But while Obasanjo had succeeded in mobilising public angst against Yar’Adua and Jonathan at crucial moments, Obasanjo’s bid to use the same weapon against Buhari appears not to have worked with the same measure of efficacy. If anything, his recent call on Buhari via a widely publicised letter not to seek another term appears to be working in the reverse following Buhari’s declaration that the rumoured $16 billion electricity scandal is as real as day light. In apparent demystification of the awe and respect around the former President, individuals and groups are calling for a probe into the scandal even if it must involve calling Obasanjo for questioning. In a statement issued by its Executive Director, Adetokunbo Mumuni, last week, SERAP urged President Buhari to “urgently refer the allegations of mismanagement of $16 billion power projects between 1999 and 2007 to the Economic and Financial Crimes Commission and the Independent Corrupt Practices and Other Related Offences Commission (ICPC) for further investigation, and if there is relevant and sufficient admissible evidence, for anyone suspected to face prosecution.” The statement reads in part: “We welcome the focus by President Muhammadu Buhari on the massive allegations of corruption and mismanagement in the power sector and urge him to expand his searchlight beyond the Obasanjo government by ensuring accountability and full recovery of the over N11 trillion squandered by the three administrations.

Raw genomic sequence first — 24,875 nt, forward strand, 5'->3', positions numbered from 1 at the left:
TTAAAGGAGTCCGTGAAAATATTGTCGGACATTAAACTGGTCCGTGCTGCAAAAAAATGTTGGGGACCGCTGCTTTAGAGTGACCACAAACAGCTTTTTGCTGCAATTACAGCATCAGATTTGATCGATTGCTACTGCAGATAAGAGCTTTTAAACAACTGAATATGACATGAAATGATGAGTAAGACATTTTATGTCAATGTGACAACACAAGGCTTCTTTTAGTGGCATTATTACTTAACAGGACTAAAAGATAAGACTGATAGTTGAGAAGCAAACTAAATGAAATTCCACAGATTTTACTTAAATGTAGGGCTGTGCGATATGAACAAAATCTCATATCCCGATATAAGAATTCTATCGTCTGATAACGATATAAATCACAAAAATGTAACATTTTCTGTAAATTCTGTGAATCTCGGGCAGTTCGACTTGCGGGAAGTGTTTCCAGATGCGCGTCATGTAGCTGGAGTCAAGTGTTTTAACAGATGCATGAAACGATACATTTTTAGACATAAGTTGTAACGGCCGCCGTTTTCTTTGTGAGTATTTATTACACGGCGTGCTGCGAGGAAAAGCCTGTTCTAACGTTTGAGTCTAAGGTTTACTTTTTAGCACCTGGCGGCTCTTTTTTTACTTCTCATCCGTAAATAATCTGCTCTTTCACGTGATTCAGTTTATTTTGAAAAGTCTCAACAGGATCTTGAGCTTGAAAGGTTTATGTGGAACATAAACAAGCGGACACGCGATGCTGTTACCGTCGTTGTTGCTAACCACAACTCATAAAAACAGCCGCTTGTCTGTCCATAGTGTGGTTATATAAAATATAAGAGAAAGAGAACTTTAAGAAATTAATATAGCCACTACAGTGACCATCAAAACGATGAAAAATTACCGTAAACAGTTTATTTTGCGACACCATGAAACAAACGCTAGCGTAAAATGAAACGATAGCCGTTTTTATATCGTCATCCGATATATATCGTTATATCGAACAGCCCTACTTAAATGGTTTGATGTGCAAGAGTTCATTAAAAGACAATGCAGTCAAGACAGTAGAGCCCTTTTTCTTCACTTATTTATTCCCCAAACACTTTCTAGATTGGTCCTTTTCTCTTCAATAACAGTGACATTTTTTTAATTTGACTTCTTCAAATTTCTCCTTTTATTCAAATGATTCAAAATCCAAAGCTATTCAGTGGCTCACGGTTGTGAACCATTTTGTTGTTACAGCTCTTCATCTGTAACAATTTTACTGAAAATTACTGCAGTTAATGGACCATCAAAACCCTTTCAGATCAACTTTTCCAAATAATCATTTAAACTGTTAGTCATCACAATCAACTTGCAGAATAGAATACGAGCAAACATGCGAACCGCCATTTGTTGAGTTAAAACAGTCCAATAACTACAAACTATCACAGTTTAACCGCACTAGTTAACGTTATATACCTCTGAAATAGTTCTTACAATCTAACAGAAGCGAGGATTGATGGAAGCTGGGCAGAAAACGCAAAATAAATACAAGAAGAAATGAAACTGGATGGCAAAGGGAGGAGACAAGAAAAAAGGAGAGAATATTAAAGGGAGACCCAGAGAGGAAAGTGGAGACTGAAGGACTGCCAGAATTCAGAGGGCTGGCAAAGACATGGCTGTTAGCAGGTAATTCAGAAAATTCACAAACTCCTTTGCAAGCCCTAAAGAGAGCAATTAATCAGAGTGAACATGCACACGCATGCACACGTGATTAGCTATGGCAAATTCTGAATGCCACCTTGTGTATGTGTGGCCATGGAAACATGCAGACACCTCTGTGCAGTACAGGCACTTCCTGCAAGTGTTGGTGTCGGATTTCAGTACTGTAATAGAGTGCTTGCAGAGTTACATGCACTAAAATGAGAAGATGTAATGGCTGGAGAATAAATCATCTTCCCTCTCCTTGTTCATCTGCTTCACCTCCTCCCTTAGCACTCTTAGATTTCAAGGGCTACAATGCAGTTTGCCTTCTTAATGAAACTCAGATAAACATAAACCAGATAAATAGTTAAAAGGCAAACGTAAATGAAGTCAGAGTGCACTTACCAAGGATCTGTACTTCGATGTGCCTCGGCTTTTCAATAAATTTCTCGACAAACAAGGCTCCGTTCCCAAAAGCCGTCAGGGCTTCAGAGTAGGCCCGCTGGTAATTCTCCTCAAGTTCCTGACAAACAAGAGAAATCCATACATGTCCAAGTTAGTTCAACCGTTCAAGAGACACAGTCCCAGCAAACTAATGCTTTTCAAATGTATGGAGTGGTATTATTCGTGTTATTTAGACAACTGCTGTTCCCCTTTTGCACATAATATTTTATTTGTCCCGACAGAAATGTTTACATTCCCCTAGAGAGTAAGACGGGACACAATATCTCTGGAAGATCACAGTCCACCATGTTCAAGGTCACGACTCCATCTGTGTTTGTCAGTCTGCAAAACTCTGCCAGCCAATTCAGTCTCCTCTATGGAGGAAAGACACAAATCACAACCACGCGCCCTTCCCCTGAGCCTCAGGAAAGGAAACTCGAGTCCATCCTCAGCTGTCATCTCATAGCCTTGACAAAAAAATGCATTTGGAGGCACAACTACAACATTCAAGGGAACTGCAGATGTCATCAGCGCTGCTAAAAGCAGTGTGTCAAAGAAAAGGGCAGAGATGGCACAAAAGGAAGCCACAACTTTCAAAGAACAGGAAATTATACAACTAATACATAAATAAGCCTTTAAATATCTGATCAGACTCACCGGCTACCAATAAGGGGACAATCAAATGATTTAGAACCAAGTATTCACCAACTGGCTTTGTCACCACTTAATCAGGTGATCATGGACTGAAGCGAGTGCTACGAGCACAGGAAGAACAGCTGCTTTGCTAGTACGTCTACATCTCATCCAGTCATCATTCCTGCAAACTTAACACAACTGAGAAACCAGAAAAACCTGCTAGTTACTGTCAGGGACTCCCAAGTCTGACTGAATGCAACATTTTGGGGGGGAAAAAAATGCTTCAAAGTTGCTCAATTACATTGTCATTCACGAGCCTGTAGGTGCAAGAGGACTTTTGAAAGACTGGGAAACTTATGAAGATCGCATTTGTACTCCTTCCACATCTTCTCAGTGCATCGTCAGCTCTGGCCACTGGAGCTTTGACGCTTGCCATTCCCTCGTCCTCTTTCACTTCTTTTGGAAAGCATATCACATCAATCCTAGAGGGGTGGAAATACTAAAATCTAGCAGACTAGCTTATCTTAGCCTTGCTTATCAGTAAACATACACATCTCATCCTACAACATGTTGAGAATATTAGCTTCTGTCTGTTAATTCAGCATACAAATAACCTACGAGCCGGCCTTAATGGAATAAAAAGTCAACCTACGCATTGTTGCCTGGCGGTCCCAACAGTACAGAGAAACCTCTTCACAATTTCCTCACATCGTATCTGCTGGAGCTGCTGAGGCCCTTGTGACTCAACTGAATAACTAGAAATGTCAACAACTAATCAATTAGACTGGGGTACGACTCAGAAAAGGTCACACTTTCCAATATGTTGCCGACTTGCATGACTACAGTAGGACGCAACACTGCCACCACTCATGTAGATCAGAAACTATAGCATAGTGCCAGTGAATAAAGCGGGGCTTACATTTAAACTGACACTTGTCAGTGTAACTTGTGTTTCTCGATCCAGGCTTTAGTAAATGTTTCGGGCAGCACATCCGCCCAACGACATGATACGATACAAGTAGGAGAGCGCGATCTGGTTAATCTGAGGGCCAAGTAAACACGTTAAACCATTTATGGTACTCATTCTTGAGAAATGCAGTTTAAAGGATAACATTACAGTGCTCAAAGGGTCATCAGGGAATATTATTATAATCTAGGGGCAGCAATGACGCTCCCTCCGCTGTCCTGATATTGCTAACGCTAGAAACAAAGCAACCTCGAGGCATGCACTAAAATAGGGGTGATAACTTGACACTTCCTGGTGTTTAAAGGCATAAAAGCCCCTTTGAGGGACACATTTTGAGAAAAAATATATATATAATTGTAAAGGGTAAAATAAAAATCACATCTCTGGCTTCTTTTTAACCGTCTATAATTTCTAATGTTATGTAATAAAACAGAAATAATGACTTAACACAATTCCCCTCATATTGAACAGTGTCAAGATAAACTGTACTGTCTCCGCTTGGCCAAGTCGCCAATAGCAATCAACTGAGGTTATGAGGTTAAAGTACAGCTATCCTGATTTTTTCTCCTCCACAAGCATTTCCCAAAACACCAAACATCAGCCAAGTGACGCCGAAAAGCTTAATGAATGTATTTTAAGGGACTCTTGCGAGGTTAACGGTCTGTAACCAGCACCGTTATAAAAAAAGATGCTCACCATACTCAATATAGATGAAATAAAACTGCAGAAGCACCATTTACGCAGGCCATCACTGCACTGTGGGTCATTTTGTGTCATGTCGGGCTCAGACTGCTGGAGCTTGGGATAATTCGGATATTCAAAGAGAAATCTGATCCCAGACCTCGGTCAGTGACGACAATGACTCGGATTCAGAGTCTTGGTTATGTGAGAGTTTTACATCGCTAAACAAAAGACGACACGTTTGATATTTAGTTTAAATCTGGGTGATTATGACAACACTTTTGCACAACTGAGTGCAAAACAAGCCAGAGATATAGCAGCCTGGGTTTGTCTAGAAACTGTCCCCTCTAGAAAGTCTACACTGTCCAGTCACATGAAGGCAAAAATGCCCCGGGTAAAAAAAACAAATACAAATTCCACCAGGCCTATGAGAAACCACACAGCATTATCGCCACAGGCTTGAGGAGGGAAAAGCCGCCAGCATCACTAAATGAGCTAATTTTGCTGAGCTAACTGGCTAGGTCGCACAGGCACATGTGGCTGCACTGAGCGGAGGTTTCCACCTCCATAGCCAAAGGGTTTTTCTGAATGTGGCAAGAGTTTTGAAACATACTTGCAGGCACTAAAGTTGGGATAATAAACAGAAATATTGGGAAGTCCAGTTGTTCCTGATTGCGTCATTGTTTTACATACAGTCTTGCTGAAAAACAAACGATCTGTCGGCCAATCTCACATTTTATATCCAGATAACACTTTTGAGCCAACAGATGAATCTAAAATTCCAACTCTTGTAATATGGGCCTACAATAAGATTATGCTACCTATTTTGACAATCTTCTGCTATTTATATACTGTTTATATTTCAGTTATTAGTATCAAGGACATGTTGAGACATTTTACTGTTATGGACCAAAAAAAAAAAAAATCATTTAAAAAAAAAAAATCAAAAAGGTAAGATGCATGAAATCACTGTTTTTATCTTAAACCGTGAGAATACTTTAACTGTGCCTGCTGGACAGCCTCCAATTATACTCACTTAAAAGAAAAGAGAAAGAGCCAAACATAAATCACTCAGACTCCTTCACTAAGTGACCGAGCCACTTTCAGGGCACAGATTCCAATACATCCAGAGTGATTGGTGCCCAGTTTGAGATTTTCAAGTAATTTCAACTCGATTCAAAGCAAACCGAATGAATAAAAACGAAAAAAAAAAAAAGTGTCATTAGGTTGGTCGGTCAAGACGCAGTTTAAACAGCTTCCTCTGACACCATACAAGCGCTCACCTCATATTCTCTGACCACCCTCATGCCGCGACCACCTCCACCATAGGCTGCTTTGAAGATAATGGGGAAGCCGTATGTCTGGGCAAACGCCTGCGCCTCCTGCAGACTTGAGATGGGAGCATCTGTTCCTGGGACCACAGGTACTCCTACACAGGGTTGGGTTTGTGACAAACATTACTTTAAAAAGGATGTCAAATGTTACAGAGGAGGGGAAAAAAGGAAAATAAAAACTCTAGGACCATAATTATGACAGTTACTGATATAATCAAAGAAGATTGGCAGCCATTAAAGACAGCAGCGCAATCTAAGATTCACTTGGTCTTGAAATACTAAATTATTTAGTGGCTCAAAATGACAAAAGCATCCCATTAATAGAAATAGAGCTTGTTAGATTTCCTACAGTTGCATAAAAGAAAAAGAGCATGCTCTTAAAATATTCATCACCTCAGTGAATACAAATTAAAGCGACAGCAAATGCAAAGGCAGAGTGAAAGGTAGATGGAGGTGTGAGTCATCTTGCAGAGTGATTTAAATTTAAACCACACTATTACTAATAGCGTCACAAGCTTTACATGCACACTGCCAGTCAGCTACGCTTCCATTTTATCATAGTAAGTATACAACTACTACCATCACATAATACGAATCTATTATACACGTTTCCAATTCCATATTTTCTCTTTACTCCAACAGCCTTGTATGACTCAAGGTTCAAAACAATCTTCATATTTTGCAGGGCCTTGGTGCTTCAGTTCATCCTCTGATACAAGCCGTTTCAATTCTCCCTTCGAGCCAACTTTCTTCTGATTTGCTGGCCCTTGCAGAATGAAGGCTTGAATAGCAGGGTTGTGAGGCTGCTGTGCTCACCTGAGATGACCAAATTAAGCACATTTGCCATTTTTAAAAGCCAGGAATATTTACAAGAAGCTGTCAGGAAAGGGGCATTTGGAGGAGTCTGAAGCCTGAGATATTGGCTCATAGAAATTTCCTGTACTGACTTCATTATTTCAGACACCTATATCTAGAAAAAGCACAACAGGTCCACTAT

It is only by pursuing all the allegations and taking evidence before the court that the truth will be revealed and justice best served. This is the only way to conclusively address the systemic corruption in the power sector and an entrenched culture of impunity of perpetrators.” In a statement issued by its National Publicity Secretary, Muhammad Ibrahim Biu, the Arewa Consultative Forum (ACF) said the calls by some Nigerians that the $16 billion power projects scandal be probed was in order. Biu said: “From 1999 to date, the promises made by our political leaders to improve power supply have mostly been observed in the breach. The National Assembly had sometimes probed the alleged corruption associated with power supply, but Nigerians are yet to know the fate of that probe. Most worrisome is the lack of political will to bring to justice those found guilty by the probes which have unfortunately continued to encourage corruption by making it a way of life and culture.”